Discussions which .... got started have made me wonder more and more: how could we design a new Integrated Market Platform (IMP) , a software system to include an operating system, which would really be sustainable in the face of all the incredible security AND OTHER challenges (like risks of Terminator II or death by Artificial Stupidity) which are growing rapidly now? And yes, for trading financial instruments as part of it, which Frank and his friend Tom said might be more virgin  open territory than health care is.

I don't have a clear enough answer, even now, but a couple of weeks ago I posted a list of some key requirements and questions:

I am intrigued that someone may have gone to MIT, which provided a much more beautiful and literature response and explanation for one part of one of the four questions, related to the AI aspect:

On a very quick scan, he does seem to have understood one piece which I have taken for granted: the use of neural network types of design,  not just as a local black box, but as a system design. But the truth is that this guy at MIT, much brighter than most people, is still not one of the developers of that type of design, and the details really matter a lot when you want a system to work. I am. In fact, the book I cited in my post, be Lewis and Liu, begins with chapter one by me giving a thorough review of what is now known about this type of technology, which goes FAR beyond the simple designs which Google used for its Go playing machine (still intelligent enough to learn how to beat any human player, following an approach to Go which I published long before the Google folks got involved). 

One of the key elements of that technology, which I didn't notice in his post the first time around, is the central crucial role of foresight, and of asset valuation based on foresight.,

This morning, I woke with an idea for a place to start in trying to make sense of this incredibly difficult design challenge: interest rates.

Many people think that interest rates, like operating systems, are simple things not really important to the design of software for exchanging financial instruments or commodities or control or information content. This is a great mistake.

The simple issue of interest rates and risk premiums for commodities like mortgages is a very deep issue, beyond the simplified version of efficient market theories as known to formal economics. (For example, people tell me that the new Dynamic Stochastic General Equilibrium Models still assume that everyone has the same ;probability distribution.) I have looked somewhat into what caused the great market collapse of 2008, and would claim that treatment of Correlated Risk was one of the major factors. Certainly mortgage defaults were the trigger, and human tendencies to lie and steal when they can get away with it, were also crucial. But at the end of the day a few points emerge:

1. If we develop a new ironclad IMP, secure from the worst meddling of governments, what happens to it **IF AND WHEN** such an instability occurs and government meddling, the historical deus ex machina, is no longer there?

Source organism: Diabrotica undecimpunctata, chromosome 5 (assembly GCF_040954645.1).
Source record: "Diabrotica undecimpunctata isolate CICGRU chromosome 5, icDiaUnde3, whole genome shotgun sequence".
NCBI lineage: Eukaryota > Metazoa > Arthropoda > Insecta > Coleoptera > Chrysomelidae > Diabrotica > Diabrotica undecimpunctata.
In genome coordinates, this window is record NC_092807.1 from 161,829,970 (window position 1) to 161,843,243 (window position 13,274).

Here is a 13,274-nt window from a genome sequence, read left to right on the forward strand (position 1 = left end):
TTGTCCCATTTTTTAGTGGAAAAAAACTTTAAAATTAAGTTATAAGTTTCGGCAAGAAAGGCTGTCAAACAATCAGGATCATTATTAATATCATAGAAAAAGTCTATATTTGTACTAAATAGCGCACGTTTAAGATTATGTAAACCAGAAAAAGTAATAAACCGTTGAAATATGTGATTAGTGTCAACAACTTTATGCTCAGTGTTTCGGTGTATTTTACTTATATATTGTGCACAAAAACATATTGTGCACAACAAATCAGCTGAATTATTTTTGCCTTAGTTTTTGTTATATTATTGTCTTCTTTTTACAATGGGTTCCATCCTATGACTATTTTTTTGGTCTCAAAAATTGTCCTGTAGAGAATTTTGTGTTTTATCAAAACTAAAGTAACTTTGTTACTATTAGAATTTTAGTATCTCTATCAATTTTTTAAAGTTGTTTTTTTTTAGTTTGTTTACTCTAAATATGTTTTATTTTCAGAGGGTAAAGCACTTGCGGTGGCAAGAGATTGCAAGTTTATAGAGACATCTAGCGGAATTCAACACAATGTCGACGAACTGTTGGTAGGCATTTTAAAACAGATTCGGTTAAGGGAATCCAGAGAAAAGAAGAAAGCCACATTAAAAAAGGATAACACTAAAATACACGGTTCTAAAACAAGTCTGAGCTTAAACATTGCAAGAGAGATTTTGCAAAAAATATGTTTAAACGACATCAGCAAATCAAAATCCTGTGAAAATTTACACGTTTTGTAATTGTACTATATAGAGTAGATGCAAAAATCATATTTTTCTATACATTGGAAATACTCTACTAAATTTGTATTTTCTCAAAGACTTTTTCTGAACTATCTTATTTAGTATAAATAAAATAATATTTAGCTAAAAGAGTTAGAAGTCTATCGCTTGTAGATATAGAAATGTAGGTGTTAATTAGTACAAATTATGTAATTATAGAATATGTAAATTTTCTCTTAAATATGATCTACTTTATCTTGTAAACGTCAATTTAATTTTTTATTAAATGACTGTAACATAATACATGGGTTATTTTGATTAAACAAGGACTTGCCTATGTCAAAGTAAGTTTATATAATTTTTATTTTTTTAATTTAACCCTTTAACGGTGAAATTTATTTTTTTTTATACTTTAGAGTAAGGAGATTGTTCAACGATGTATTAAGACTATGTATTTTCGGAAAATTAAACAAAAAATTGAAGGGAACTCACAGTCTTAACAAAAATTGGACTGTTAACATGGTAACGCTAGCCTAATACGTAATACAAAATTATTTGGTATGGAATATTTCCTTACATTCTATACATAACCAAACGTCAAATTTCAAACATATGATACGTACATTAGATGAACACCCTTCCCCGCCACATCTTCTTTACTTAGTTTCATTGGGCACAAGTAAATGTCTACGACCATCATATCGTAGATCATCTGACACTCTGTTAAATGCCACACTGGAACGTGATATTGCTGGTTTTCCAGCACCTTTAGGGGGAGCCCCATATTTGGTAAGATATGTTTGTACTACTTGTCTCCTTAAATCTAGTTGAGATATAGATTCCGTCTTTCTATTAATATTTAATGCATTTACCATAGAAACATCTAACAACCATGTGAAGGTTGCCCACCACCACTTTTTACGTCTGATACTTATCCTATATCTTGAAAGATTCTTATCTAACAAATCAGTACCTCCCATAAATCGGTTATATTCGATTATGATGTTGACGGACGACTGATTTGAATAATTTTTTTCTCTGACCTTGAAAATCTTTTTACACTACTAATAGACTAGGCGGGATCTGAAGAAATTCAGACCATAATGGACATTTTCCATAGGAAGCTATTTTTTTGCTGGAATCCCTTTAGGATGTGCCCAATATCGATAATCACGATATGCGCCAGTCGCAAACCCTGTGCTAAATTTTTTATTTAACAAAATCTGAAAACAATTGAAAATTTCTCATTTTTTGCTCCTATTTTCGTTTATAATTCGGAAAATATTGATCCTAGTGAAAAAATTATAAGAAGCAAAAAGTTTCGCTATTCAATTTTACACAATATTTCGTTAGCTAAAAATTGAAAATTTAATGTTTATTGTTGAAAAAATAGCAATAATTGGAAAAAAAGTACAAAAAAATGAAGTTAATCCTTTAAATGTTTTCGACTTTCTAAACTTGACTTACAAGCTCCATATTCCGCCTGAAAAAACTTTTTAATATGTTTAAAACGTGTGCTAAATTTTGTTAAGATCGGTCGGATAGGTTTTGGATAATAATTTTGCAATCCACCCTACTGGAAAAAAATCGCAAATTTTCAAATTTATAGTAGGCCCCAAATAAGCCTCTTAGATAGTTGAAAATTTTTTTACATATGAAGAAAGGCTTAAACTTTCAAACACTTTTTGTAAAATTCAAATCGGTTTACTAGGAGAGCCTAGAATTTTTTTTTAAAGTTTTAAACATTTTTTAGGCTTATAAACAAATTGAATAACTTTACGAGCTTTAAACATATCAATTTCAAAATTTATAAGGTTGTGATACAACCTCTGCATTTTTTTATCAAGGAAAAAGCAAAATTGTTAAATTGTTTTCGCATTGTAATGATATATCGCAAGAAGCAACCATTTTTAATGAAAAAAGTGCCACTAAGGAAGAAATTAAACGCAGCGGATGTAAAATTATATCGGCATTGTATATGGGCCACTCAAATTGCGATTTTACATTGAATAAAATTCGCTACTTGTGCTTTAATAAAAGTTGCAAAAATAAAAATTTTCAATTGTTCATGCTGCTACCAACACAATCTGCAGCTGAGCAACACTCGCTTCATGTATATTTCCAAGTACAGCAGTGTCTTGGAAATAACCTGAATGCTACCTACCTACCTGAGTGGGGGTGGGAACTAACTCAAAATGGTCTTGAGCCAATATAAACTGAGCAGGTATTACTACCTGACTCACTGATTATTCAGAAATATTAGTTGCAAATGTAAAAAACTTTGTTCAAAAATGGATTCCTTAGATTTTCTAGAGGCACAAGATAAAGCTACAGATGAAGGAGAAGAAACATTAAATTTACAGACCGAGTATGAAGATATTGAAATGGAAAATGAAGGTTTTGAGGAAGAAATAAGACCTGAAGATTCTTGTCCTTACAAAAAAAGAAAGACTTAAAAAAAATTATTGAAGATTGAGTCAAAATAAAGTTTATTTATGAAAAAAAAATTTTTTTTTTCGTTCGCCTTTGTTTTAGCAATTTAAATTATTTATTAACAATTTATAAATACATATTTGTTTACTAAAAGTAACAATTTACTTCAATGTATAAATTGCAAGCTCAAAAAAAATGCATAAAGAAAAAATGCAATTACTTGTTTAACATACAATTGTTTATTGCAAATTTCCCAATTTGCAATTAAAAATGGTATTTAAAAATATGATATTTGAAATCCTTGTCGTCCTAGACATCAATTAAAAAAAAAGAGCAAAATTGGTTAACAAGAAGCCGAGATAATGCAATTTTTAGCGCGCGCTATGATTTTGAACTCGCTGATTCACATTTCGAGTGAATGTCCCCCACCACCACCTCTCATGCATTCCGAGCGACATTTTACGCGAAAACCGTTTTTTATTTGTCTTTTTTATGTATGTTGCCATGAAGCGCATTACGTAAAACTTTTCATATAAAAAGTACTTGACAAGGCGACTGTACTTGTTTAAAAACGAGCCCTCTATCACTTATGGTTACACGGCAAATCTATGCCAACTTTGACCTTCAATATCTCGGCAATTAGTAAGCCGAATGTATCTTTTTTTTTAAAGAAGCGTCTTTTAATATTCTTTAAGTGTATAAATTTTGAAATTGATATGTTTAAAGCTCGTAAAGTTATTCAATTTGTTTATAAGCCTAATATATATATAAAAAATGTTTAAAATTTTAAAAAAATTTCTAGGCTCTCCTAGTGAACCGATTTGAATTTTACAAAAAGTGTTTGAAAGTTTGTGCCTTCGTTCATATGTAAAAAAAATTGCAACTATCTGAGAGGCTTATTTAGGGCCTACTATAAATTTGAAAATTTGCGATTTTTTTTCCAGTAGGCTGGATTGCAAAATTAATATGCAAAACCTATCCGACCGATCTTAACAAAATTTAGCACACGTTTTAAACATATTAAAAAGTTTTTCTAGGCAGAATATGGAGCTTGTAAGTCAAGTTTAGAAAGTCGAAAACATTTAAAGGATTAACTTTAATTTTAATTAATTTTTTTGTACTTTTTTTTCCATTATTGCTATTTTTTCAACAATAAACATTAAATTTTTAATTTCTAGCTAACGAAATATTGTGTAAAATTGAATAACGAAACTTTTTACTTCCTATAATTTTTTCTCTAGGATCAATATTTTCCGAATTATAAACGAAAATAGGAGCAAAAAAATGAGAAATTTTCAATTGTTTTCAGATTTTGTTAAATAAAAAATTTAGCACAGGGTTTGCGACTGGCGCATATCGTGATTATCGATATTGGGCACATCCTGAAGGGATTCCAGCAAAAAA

2. The risk estimates of 2008 were based on a combination of machine learning used to assess risk. (I know the guy who developed the first version, Hecht-Nielsen, still in touch with me, and then the later "improved versions" due to Vapnik which were more marketable to the Wall Street/Oprah crowd but less mathematically solid for the application). But the assumption was made in packaging them together, and in using the risk estimates, that the risks were INDEPENDENT, not statistically correlated between one mortgage and another. BUT THEY WEREN'T INDEPENDENT. At the critical time in late 2008, I saw many ordinary people interviewed on TV who said: "If gasoline prices keep rising as fast as they are doing now, I will have to default on my bills, maybe my mortgage." So many of them did -- not most, but enough to screw up the statistical assumptions, and pout the whole world into default. The issue has always been with us "Who insures against system-wide risks?" But in any case, risk assignment and types of risk are absolutely central here.

Two VERY TENTATIVE new thoughts:

On the technical design, maybe it is crucial to think in terms of three software layers, bound together but distinct, holding off for now on the content providing part:

(1) The enabling platform, operating system and communications system, where the hardest security and AI would be unlimited, on a global network of central servers;

(2) the trading level, where all foresight decisions are made by humans, living on that platform;

(3) the physical control (IOT) system made of certified market-compliant apps, still using the same operating system and communication system and key variable definitions (like current prices, but more) but running remotely. (Luda reminds that Ganesh Venayagamoorthy has some recent patents on technology for the electric power grid, which should ultimately be integrated into this kind of system but which is also a source of relevant technology). 

On a larger scale, Luda reminds me that we really need to take account of other human dimensions, as in:

I have not assessed that yet, but certainly any new global computer transactions system must take account of some of the most basic values of key players in the Middle East, which may be just as well. It may not be possible to preserve the narrowest ethno-centric values (if such are present in this new statement, I don't know) but it may actually HELP that broader, more universal concerns such as not killing humans with usury may be REQUIRED as part of broad adoption. 

But EXACTLY HOW? That is part of the design challenge.